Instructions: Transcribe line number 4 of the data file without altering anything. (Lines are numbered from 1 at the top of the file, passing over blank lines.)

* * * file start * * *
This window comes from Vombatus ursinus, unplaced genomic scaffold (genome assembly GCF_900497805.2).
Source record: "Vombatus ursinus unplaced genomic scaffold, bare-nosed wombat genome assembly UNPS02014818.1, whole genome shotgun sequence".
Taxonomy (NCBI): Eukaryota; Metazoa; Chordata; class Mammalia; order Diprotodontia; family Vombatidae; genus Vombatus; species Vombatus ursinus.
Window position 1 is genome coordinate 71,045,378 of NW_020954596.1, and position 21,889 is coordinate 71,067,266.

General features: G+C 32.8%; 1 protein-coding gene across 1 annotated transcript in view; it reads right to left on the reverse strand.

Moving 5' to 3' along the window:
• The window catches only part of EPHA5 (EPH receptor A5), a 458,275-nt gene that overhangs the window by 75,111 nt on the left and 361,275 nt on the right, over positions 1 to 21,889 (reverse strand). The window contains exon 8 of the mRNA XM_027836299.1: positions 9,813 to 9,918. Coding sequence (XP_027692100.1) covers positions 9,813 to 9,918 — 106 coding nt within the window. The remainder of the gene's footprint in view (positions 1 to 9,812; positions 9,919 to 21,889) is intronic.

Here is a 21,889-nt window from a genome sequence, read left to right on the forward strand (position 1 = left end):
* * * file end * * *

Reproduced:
Window position 1 is genome coordinate 71,045,378 of NW_020954596.1, and position 21,889 is coordinate 71,067,266.